A recent article in Digiday entitled “Why publishers struggle to monetize their paywall data” lays bare one of the great inconsistencies of the digital marketing era: despite the ready availability of great targeting data, advertisers and their agencies still put more emphasis on quantity than quality.
Don’t get me wrong: advertisers want to target their messages, and will pay a premium for the ability to do so. But they also want push-button simplicity, which invariably means they favor those with the largest audiences and the biggest networks. A single price, a single invoice, easy management and analysis: that’s what advertisers seem to value most highly. If the audience quality isn’t quite as good, it’s still worth it to them.
And thus it has ever been so. In the heyday of postal direct marketing, everyone talked quality and sold quantity. Back then it was the tyranny of per thousand pricing at work. If you sold your product at a per-thousand rate, you had to move a lot of volume to make meaningful money. Indeed, the clever publisher who could identify 50 perfectly targeted prospects for an advertiser probably couldn’t even sell those names at any price – it was just too much work in an industry that tested its lists in quantities of 10,000 names.
Online marketing and improved user data was supposed to change all this. And to some extent it has. We now have a bifurcated publishing world with some publishers still selling their audiences on a cost per thousand basis, forcing them into a world of almost unlimited supply, meaning low prices, meaning they have to still make their money on volume. Quality occupies a tenuous position in this business model.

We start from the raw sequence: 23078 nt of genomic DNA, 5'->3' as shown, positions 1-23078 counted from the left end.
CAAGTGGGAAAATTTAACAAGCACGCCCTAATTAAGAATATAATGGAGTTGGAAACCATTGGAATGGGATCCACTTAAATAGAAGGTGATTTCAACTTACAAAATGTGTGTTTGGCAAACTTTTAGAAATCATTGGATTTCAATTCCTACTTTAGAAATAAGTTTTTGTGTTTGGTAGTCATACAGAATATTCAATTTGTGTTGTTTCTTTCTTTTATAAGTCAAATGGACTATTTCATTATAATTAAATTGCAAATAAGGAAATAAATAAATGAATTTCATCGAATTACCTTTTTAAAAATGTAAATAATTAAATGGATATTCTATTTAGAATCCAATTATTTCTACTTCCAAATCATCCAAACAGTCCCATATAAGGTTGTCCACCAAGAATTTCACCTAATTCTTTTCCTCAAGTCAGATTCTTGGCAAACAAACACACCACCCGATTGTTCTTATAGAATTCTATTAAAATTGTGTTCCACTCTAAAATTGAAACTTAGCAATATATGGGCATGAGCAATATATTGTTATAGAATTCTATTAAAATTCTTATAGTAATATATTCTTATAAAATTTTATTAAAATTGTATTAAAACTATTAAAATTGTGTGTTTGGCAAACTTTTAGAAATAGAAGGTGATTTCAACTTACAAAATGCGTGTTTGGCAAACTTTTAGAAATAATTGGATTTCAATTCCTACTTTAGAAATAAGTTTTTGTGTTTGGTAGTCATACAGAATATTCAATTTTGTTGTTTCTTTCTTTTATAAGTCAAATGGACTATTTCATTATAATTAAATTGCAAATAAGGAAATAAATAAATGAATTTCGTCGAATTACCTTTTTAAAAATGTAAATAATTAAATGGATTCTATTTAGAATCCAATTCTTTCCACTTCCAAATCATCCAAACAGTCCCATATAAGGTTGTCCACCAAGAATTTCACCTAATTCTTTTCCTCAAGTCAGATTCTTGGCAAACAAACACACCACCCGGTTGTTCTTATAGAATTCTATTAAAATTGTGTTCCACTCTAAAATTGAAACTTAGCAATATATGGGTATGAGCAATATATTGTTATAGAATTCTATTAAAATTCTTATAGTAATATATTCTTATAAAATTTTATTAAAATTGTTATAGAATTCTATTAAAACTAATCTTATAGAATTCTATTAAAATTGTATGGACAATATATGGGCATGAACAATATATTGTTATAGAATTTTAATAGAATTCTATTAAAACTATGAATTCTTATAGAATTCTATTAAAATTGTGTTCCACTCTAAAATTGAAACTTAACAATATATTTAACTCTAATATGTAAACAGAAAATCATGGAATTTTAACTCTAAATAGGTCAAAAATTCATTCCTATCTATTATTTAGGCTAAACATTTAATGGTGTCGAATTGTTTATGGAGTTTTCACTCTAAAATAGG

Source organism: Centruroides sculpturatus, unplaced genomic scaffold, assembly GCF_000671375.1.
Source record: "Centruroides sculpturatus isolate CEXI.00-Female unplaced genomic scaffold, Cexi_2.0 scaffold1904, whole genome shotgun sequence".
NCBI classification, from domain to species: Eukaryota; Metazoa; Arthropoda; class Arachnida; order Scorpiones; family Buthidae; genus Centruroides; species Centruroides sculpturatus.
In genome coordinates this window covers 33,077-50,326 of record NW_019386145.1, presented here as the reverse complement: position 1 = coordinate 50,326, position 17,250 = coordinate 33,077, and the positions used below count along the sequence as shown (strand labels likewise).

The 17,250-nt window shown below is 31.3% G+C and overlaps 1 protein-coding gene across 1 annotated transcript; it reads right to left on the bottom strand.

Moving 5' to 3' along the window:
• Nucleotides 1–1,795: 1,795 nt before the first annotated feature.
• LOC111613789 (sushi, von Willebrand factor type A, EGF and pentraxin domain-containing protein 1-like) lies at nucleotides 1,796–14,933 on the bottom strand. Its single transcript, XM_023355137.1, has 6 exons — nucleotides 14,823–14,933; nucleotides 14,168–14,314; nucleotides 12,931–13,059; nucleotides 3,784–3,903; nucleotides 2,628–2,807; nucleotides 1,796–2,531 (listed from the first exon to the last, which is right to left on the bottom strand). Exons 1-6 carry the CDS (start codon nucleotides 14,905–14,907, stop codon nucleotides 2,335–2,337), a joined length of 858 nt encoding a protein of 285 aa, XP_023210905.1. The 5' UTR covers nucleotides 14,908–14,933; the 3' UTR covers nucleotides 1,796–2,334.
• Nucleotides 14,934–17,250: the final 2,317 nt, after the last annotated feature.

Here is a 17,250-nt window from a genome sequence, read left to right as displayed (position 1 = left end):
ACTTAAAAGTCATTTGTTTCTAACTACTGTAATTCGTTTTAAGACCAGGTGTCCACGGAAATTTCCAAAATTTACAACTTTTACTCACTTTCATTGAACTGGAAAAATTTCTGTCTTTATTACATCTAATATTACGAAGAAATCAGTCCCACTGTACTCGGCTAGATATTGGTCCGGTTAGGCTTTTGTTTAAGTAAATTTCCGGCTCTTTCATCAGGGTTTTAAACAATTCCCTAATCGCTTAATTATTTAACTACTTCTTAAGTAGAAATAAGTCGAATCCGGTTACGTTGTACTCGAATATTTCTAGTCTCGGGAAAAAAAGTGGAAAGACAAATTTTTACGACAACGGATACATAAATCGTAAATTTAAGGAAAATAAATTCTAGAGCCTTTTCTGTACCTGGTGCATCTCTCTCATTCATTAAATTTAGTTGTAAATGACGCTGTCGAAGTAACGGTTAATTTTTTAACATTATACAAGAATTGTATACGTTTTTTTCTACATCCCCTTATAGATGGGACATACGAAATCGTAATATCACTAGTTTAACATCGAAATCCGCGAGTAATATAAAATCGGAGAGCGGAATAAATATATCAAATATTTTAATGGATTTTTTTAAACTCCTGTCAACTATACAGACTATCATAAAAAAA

The other group of publishers has changed their focus to lead generation. By using a variety of different approaches, these publishers get individuals in their audiences to raise their hands and indicate they are likely buyers of a particular product or service. An individual lead can sell for a lot of money, and this has allowed publishers to move away from commodity selling with per thousand pricing.
And this would ordinarily be a happy ending, except that advertisers are now demanding their sales leads in quantity. They’re indicating it’s not worth their time to work with publishers that can’t reliably generate a certain quantity of leads per week. Once again, quantity is starting to take precedence over quality. What makes this even more odd is that many advertisers are gorging themselves on sales leads, buying so many that they can’t handle them effectively without expensive marketing automation software that itself demands more and more leads in order to work effectively.
The seemingly unavoidable conclusion from all this is that most advertisers aren’t really that good at marketing and sales. If correct, it seems logical that publishers should assume more of this role for them. And indeed, we are seeing movement in this direction with growth of marketing services, content marketing, lead qualification and appointment setting – all things that arguably roll up into what’s being referred to as the “full stack” business model.
If things play out this way, we’re looking at another round of profound, wrenching change for the publishing industry. At least with this round of change those who survive it will seemingly emerge with strong, high-value businesses and bright prospects.